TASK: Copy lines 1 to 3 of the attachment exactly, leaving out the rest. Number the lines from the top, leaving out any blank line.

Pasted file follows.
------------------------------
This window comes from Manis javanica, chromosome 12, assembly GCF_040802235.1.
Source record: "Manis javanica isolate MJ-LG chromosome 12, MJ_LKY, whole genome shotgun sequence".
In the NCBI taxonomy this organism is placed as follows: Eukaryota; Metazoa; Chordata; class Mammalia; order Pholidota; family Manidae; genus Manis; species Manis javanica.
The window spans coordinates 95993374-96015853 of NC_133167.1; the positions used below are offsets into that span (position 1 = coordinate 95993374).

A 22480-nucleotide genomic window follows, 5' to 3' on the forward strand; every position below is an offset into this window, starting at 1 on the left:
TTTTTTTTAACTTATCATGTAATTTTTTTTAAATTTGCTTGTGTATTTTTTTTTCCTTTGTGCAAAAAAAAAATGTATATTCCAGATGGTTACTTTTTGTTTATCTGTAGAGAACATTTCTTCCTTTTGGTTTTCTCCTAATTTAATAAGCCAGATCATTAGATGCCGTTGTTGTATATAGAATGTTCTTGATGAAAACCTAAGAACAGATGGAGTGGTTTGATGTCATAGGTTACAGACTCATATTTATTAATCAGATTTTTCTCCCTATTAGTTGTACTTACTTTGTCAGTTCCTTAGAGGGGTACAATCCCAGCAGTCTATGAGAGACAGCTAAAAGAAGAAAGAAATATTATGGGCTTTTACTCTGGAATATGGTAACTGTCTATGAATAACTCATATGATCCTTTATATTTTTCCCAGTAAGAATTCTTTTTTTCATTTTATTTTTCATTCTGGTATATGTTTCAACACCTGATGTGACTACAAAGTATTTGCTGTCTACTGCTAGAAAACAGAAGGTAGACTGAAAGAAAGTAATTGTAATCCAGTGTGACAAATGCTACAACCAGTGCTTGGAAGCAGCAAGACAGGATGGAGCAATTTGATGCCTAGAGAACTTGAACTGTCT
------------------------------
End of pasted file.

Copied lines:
This window comes from Manis javanica, chromosome 12, assembly GCF_040802235.1.
Source record: "Manis javanica isolate MJ-LG chromosome 12, MJ_LKY, whole genome shotgun sequence".
In the NCBI taxonomy this organism is placed as follows: Eukaryota; Metazoa; Chordata; class Mammalia; order Pholidota; family Manidae; genus Manis; species Manis javanica.